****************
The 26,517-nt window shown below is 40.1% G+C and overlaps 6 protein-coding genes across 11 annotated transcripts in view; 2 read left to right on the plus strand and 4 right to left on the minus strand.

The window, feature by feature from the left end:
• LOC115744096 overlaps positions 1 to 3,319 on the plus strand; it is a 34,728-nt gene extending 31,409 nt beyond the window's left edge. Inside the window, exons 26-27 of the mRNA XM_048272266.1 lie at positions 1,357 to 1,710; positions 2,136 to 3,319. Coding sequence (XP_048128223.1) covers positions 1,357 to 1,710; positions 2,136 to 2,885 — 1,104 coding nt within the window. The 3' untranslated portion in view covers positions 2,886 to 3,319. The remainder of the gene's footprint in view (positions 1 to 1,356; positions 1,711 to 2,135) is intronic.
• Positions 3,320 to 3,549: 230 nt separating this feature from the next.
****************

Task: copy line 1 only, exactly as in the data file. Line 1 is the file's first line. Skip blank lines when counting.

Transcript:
The 26,517-nt window shown below is 40.1% G+C and overlaps 6 protein-coding genes across 11 annotated transcripts in view; 2 read left to right on the plus strand and 4 right to left on the minus strand.